"When I reached the bed, I realized Reeva was not in bed. That is when it dawned on me that it could have been Reeva who was in the toilet. I grabbed my cricket bat to bash open the toilet door. A panel or panels broke off and I found the key on the floor and unlocked and opened the door. Reeva was slumped over but alive. I picked Reeva up as I had been told not to wait for the paramedics but to take her to hospital. Reeva died in my arms," unquote.

Now, Pistorius sobbed softly as his lawyer read these words to a packed courtroom today. Robyn Curnow has been following this story from Pretoria, South Africa.

Robyn, how did the court respond to this affidavit?


ROBYN CURNOW, CNN INTERNATIONAL CORRESPONDENT: Today was the day we heard Oscar Pistorius' side of the story. Compelling evidence where he paints a picture of a tragedy, an unforeseen event that saw him shoot his girlfriend dead by accident. Now, more is going to be heard in this magistrate's court tomorrow as this bail application continues.

Crucially, the state seems very confident that this wasn't the case. That this was premeditated murder. In fact, they were so confident that they managed to win over the magistrate who said he couldn't rule out that this was premeditated. The state arguing that Oscar Pistorius put on his prosthetic leg, got his nine millimeter gun, and walked seven meters to the bathroom and shot through the toilet door where Reeva Steenkamp was. He says it was a tragic mistake.

These two stories colliding here in Pretoria and the ramifications will be felt across this country as this case is watched with interest. Every detail digested as South Africans wait to hear more in the story of their golden boy who appears to have fallen so dramatically.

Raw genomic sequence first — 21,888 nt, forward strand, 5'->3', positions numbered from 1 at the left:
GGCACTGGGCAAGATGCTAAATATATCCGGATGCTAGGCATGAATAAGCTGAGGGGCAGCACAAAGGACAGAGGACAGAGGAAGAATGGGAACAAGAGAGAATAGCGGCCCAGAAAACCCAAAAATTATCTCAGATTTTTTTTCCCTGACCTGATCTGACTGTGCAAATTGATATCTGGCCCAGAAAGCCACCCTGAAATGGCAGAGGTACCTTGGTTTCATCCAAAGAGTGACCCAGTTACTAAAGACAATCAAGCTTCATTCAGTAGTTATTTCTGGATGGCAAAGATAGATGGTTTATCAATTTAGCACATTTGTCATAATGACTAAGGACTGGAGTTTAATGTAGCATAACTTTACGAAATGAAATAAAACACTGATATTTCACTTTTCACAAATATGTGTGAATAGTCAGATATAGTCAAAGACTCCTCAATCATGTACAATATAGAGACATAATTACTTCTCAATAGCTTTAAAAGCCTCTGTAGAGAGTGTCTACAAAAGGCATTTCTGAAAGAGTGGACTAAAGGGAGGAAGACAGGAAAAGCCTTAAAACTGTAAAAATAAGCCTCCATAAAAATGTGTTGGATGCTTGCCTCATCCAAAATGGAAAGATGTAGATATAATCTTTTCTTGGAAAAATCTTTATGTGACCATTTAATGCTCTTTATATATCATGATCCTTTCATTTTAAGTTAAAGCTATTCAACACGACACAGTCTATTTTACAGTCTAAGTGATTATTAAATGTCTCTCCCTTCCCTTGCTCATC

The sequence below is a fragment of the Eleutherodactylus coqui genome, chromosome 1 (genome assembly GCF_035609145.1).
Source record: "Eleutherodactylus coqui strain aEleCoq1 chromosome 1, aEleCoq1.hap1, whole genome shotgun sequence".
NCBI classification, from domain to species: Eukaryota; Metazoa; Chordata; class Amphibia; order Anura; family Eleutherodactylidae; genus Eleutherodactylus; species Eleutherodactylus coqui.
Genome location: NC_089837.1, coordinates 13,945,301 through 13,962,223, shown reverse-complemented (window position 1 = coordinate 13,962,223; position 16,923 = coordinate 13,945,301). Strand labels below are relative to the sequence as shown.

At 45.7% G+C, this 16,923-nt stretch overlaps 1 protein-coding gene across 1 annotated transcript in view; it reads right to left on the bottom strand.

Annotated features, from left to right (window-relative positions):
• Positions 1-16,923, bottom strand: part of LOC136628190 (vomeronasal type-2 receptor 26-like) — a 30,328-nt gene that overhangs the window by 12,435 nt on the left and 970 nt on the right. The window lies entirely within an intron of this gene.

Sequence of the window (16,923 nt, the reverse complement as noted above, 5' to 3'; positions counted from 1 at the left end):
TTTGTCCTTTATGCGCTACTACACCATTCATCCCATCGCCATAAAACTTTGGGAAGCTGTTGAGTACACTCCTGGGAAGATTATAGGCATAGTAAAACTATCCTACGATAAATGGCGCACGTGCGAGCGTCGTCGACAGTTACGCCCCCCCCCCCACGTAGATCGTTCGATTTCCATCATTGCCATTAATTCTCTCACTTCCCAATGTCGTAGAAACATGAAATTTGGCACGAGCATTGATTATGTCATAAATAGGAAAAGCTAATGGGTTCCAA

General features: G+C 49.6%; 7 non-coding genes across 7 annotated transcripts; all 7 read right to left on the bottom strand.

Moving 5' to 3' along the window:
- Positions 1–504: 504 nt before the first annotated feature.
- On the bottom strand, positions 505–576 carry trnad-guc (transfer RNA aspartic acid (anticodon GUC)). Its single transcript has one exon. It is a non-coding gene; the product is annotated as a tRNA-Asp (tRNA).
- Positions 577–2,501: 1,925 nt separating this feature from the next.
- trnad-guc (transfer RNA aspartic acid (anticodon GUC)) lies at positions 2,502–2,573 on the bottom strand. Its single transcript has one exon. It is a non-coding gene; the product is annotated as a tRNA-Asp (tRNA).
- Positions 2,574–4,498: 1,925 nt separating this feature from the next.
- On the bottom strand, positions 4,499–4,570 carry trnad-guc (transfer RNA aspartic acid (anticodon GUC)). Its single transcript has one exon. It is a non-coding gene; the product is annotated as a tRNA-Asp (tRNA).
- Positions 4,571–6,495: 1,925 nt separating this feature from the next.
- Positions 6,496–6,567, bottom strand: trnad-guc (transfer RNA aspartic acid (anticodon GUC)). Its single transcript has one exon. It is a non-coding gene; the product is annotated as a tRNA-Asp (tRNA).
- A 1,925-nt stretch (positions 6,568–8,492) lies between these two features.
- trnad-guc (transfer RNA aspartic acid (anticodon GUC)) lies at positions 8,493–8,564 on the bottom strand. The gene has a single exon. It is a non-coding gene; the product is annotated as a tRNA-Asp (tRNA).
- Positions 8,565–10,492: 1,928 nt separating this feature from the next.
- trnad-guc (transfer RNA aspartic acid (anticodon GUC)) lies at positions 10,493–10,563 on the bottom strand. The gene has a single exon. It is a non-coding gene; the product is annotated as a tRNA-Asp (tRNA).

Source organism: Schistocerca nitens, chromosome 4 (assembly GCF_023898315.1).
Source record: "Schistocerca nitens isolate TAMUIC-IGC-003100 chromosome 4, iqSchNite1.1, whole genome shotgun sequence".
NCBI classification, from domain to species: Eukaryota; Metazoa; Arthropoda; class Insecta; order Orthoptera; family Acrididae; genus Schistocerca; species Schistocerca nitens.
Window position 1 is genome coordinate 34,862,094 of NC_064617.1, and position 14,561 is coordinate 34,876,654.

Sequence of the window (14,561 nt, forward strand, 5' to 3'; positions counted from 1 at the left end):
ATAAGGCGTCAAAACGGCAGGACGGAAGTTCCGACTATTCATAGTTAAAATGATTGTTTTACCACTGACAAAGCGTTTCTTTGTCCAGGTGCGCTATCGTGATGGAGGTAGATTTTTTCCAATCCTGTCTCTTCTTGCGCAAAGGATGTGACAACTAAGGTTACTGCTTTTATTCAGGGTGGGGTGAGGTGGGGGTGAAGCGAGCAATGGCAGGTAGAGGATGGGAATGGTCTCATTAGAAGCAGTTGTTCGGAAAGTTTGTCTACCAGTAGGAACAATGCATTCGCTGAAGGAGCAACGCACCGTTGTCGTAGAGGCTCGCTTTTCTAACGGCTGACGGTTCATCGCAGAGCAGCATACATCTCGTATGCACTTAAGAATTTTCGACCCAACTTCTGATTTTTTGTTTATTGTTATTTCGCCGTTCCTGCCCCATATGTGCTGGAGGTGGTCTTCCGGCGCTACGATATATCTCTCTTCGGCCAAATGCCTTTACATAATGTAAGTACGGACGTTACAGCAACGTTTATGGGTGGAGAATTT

Robyn Curnow, CNN, Pretoria, South Africa.

(END VIDEOTAPE) PAUL: Robyn, thank you so much.

Now, before Oscar Pistorius was charged with the murder of his girlfriend, he did talk to Piers Morgan. We want you to tune in tonight to see the interview and hear the latest on the case. That's on CNN at 9:00 Eastern, of course.

Have you heard about this Russian boy that was adopted by a Texas family who is dead now? His adoptive parents have not been arrested. But a Russian diplomat blames them, saying they abused three-year-old Max. This is a picture of him here from his obituary, actually. The human rights representative from the Russian Foreign Ministry described the abuse he contends Max suffered.


KONSTANTIN DOLGOV, RUSSIAN FOREIGN MINISTRY (through translator): Upon examination of the body of the young boy, multiple injuries to his legs and his head were noted. And during the autopsy, serious injuries were noted to his abdomen and his internal organs, typical of injuries that are produced by strong blows.


PAUL: Now, the governor of the Russian province where Max is from is trying to remove the boy's brother. He's still in the care of the couple who live in west Texas. CNN isn't naming them, though, since there are no charges against them. And they did decline to comment to reporters. So we have reached out. The incident is intensifying the tensions, though, between the U.S. and Russia, which recently outlawed, remember, Americans adopting Russian children citing previous abuse cases.